53) Rajerdan R, Nair SM. Silver-binding nucleolar organizer region proteins as a possible prognostic indicator in oral submucous fibrosis. Oral Surg Oral Med Oral Pathol 1992;74(4):481-6.

54) De Rosa G, Staibano S, Barra E, Zeppa P, Salvatore G, Vetrani A,et al. Nucleolar organizer regions in agressive and nonagressive basl cell carcinoma of the skin. Cancer 1992;69(1):123-6.

55) Chomette GP, Auriol MM, Labrousse F, Vaillant JM. Mucoepidermoid tumors of salivary glands: Histoprognostic value of NORs stained with AgNOR technique. J Oral Pathol Med 1991;20(3):130-2.

56) Sano K, Takahashi H, Fujita S, Inokuchi T, Pe MB, Okabe H, et al. Prognostic implication of silver-binding nucleolar organizer regions (AgNORs) in oral squamous cell carcinoma. J Oral Pathol Med 1991;20(2):53-6.

57) Quinn CM, Wright NA. The clinical assesment of proliferation and growth in human tumours: Evaluation of methods and applications as prognostic variables. J Pathol 1990;160(2):93-102.

58) Scholzen T, Gerdes J. The Ki-67 Protein: From the know and unknow. J Cell Physiol 2000;182(3):311-22.

59) Sales Gil R, Vagnarelli P. Ki 67: More Hidden behind a "Classic Proliferation Marker". Trends Biochem Sci 2018;43(10):747-8.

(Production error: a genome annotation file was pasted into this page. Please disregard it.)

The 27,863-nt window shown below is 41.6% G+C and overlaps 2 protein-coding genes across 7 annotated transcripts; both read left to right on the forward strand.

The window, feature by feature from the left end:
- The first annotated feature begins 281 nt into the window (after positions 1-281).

60) Choong PFM, Akerman M, Willen H, Andersson C, Gustafson P, Alvegard T, et al. Expression of proliferating cell nuclear antigen (PCNA) and Ki-67 in soft tissue sarcoma. Is prognostic significance histotype- spesific? APMIS 1995;103(1):797-805.

61) Antonescu CR, Leung DH, Dudas M, Ladanyi M, Brennan M, Woodruff JM, et al. Alteration of cell cycle regulators in localized synovial sarcoma. A multifactorial study with prognostic implications. Am J Pathol 2000;156(3):977-83.

62) Lonardo F, Ueda T, Huvos AG, Healey J, Ladanyi M. P53 and MDM2 alterations in osteosarcomas. Correlation with clinicopathologic features and proliferative rate. Cancer 1997;79(8):1541-7.

63) Moller MB, Nielsen O, Pedersen NT. Oncoprotein MDM2 overexpression is associated with poor prognosis in distinct non- hodgkin's lymphoma entities. Mod Pathol 1999;12(11):1010-6.

64) Ragazzini P, Gamberi G, Benassi MS, Orlando C, Sestini R, Ferrari C, et al. Analysis of SAS gene and CDK4 and MDM2 proteins in low- grade osteosarcoma. Cancer Detect Prev 1999;23(2):129-36.

65) Li HR, Tai CF, Huang HY, Jin YT, Chen YT, Yang SF. USP6 gene rearrangement differentiates primary paranasal sinus solid aneurysmal bone cystfrom other giant cell-rich lesions: report of a rare case. Hum Pathol 2018;76:117-21.

66) Sekoranja D, Bostjancic E, Salapura V, Mavcic B, Pizem J. Primary aneurysmal bone cyst with a novel SPARC-USP6 translocation identified by next-generation sequencing. Cancer Genet 2018;228-229:12-6.